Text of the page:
8 Sept. 1993: “The Raiders take time out from vacationing in Seattle to slice the Seahawks into lunchmeat. Next loss: on the road vs. the Patriots. At home vs. LA, 9/12 at 5. Catch the action on TNT or, if you have some consideration for your family, simply listen on KIRO-AM 710.”

15 Sept. 1993: “In Massachusetts, the Seahawks visit ‘Old Ironsides,’ Bunker Hill, Lexington and Concord, and, eventually, the stadium where the Patriots have gathered to shoot them full of holes. Next loss: on the road vs. the Bengals.”

Seahawks fans (the few who bothered to read this drivel) (the few who knew how to read) occasionally protested what I had to say, usually through an angry, anonymous fax. I wish I’d saved them. They had all been scrawled with felt-tip markers.

I should mention that I regularly lauded our basketball team, the consistently excellent Sonics (“The Sonics chase the whores of Babylon out of LA, then fly to Phoenix to extinguish the Suns”) while stick-checking our minor-league hockey team, the Thunderbirds (“The underpowered Thunderbirds are towed onto the ice to start the second half of the season”).

My last turn at bat, so to speak, was in 1994. In my final appearance in the sports pages I wrote:

“What have I learned? Chiefly, that if society is up to its neck in sports, it’s because sports answer a profound need in society. However, if an intense interest in the Seahawks is part of that need, then society is, without doubt, sick.”

Perhaps society is just a little bit healthier this morning, because yesterday the Seattle Seahawks reversed 38 years of misadventures and won the Superbowl. It’s taken them 20 years, but they’ve taught me a lesson: that back then I should’ve volunteered to write the sports listings every football season. I didn’t know how good I had it.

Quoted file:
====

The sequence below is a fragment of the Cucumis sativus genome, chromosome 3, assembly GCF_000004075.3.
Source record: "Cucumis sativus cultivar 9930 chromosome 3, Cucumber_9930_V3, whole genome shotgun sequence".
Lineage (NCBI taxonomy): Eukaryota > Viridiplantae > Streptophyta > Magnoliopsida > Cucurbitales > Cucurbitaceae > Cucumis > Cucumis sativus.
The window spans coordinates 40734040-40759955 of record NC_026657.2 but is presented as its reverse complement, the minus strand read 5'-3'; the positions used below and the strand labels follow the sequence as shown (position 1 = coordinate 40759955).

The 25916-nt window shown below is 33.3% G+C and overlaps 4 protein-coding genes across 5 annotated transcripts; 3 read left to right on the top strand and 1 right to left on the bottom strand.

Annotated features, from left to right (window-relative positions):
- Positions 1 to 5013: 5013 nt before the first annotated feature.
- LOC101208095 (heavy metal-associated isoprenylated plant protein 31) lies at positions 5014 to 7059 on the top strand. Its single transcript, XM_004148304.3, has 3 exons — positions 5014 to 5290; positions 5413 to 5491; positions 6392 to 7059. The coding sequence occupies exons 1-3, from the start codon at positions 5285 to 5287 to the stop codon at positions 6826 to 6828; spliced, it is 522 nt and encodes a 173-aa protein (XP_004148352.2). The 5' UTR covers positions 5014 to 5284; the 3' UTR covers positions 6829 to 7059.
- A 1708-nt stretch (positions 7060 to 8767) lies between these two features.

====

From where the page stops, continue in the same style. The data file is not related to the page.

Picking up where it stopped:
In December of 1993 I wrote of the Seahawks, “And now, a team that needs no introduction, mainly because no one wants to meet them.” What can I say post-Super Bowl except that it’s the Seahawks, our very own oceangoing raptors, who now fly the highest. They are at the top of their profession and the top of the world, or at least that part of the world that plays U.S. football. Congratulations to them and to their fans, who God knows have endured much. I certainly didn’t help.

Random Pick of the Day
Joe McPhee, Common Threads: Live at the Tractor Tavern (1995)
Mr. McPhee is too avant-garde for this listener, but in honor of the Seahawks I wanted an album recorded in Seattle, and we spent many New Year’s Eves dancing at the Tractor Tavern, and McPhee, a sax player, was influenced by a woman who played the accordion, so it had to be Common Threads. Believe me, if there was an album about the Seahawks or even the Seagals I would’ve picked that one.

Random Pan of the Day
Various artists, Denver Broncos: Greatest Hits, volumes 1 and 2 (both 2001)
These albums actually exist, featuring Bachman-Turner Overdrive, Molly Hatchet (never as good as Molly Ringwald), and of course John Denver. Get this crap out of here.

Q: What happened to the end of 1986 Week?
A: It collided with the weekend. Party!

Q: Aren’t you too old to party?
A: You’re never too old to party. You might have to party at 12 frames per second instead of 24, but you’re never too old to party.

Q: Well, how would you rate 1986? What kind of year was it musically?
A: It was a very good year for blue-blooded girls of independent means.